that can guide medicinal chemistry.
11:15 Drug-Target Binding Kinetics - A Case for GPCRs
Dong Guo, PhD, Jiangsu Key Laboratory of New Drug Research and Clinical
Pharmacy, Xuzhou Medical University, China
The success rate of a candidate drug moving through the clinical development phase is disappointingly low despite the fact that properties of drug candidates for a given therapeutic target are mostly optimized with respect to standard pharmacological
parameters of affinity, potency and intrinsic activity. Determining drug target binding kinetics, next to traditional potency measures, may increase the rate of success. Our work provides new insights in ligand-GPCR interactions and underlines
the importance of measuring binding kinetics of both drug candidates and competing endogenous ligands.
11:45 Sponsored Presentation (Opportunity Available)
12:15 pm Session Break
12:25 Luncheon Presentation to be Announced
Lisa Minor, Scientific Consultant, Business Development, Multispan, Inc.
1:15 Refreshment Break in the Exhibit Hall with Poster Viewing
1:55 Chairperson’s Remarks
Brian J. Murphy, PhD, Senior Principal Scientist, Metabolic Disease Biology, Bristol-Myers Squibb Co.
2:00 Discovery of Small Molecule Protease-Activated Receptor 2 (PAR2) Antagonists Using a Stabilized GPCR, Fragment-Based Lead Generation and DNA-Encoded Library Screening
Dean G. Brown, PhD, Director of External Chemistry,
Hit Discovery, Discovery Sciences, IMED Biotech Unit, AstraZeneca
We employed two screening strategies to identify antagonists at protease activated receptor (PAR2), one being a DNA-encoded library screen on PAR2 and the second a fragment screen using a stabilized PAR2 GPCR receptor. From these efforts, we identified
two lead series of compounds, each of which bind to distinct and previously unknown allosteric sites. These results illustrate the power of integrating stabilized GPCR technologies into established screening paradigms.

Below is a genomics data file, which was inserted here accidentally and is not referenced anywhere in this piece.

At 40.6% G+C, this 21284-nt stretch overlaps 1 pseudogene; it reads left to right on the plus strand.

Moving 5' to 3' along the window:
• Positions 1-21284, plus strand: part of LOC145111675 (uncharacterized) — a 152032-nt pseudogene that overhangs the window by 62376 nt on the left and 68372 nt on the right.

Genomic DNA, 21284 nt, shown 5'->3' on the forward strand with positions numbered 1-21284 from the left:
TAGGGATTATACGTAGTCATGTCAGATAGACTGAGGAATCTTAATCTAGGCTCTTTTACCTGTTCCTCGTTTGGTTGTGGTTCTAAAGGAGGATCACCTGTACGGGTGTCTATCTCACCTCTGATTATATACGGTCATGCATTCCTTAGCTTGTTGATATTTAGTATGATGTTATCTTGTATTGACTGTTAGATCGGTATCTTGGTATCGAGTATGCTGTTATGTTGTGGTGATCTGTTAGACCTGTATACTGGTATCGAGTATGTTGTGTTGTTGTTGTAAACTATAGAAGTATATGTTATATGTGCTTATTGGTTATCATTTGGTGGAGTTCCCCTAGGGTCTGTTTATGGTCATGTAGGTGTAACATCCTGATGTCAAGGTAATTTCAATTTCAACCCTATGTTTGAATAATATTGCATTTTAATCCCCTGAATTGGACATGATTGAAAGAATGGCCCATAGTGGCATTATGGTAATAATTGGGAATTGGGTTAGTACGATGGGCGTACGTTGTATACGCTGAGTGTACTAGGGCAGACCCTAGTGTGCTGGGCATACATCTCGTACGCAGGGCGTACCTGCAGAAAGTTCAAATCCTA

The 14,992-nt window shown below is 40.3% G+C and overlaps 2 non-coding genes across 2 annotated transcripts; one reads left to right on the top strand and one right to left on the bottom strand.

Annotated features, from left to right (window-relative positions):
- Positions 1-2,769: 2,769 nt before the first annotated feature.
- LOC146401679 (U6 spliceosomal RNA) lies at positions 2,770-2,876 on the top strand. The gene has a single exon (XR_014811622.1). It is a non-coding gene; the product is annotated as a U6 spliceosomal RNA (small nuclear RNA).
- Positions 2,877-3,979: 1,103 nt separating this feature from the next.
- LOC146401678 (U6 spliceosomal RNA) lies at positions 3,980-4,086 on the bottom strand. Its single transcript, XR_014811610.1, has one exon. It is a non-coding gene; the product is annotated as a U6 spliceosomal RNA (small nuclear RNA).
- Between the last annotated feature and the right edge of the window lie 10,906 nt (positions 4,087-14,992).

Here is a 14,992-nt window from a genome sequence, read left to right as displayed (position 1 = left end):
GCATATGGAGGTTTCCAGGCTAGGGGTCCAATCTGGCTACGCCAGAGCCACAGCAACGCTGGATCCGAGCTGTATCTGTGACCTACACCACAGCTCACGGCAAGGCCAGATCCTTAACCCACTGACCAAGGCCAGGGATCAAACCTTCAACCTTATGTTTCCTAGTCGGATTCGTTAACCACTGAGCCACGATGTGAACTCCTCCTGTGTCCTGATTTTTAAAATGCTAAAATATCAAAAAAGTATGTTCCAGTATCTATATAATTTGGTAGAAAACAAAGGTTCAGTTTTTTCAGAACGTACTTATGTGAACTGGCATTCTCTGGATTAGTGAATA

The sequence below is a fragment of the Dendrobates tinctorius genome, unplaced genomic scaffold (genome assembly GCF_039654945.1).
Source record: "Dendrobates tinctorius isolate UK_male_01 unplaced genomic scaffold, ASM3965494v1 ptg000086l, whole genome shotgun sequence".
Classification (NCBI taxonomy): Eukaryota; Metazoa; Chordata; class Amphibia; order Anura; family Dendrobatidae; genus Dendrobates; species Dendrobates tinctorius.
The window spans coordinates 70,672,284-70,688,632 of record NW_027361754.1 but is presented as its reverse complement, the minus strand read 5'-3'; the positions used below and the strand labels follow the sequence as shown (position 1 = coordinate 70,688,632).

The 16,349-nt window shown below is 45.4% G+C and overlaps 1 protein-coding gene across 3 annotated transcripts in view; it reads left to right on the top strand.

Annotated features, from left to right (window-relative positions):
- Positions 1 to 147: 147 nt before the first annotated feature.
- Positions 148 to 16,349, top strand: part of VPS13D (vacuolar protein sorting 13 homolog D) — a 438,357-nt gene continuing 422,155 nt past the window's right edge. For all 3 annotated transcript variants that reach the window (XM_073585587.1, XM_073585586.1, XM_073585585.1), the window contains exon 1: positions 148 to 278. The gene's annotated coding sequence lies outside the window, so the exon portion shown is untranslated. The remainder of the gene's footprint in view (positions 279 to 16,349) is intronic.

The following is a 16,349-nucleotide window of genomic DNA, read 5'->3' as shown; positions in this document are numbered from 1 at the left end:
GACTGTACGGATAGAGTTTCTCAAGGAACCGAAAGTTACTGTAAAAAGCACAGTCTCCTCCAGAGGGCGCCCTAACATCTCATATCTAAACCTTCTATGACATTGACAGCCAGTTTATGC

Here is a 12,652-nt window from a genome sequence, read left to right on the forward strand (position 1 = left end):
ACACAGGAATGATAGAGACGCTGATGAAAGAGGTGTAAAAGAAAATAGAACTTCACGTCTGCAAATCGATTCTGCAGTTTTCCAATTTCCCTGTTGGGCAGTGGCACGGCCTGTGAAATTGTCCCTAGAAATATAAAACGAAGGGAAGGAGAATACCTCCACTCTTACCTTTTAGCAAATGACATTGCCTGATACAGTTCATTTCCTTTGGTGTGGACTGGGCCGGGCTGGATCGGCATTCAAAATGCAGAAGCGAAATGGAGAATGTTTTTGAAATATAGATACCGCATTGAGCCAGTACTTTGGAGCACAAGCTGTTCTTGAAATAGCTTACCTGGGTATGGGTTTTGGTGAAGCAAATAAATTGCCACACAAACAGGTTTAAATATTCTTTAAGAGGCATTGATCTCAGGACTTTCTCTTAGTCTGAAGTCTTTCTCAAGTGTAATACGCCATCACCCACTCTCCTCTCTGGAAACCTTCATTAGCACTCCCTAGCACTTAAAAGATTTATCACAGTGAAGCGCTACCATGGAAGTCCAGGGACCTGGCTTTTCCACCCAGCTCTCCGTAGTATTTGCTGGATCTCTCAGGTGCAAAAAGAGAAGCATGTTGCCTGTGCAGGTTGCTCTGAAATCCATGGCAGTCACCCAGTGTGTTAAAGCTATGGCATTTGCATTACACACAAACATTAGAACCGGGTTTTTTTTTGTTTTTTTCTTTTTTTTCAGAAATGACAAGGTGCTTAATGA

2:30 Synergizing Applications of Biophysical Methods for Better Lead Generation
Pedro Serrano, PhD, Principal Scientist, Structural Biology and Biophysics, Takeda SD
3:00 Characterization of Wild Type GPCRs Using Surface Plasmon Resonance
Iva Navratilova, PhD, Staff Scientist, Department of Molecular Biology, University of Dundee
Expressing, purifying and analysing membrane proteins using SPR is routinely challenging. In this presentation, we will present our latest results demonstrating a scalable method for the successful development of SPR assays for a wide range of wild-type
GPCRs. The SPR assays can be exploited for fragment screening and kinetic characterization to discover novel ligands.
3:30 Nanodiscs for Membrane Protein Drug Discovery Applications
Nasr Mahmoud, PhD, Postdoctoral Fellow, Laboratory of Gerhard Wagner, Department of Biological Chemistry and Molecular Pharmacology, Harvard Medical School
We present a method for manufacturing membrane bilayer nanodiscs encircled by DNA scaffold or covalently circularized Apolipoprotein A1 variants. We are able to extend the size of nanodiscs up to 90 nm in diameter. Furthermore, we demonstrate the
potential use of these nanodiscs as model membranes to study virus entry. Finally, we demonstrate the potential use of these newly engineered nanodiscs in GPCR and antiviral drug discovery.
4:00 Close of Conference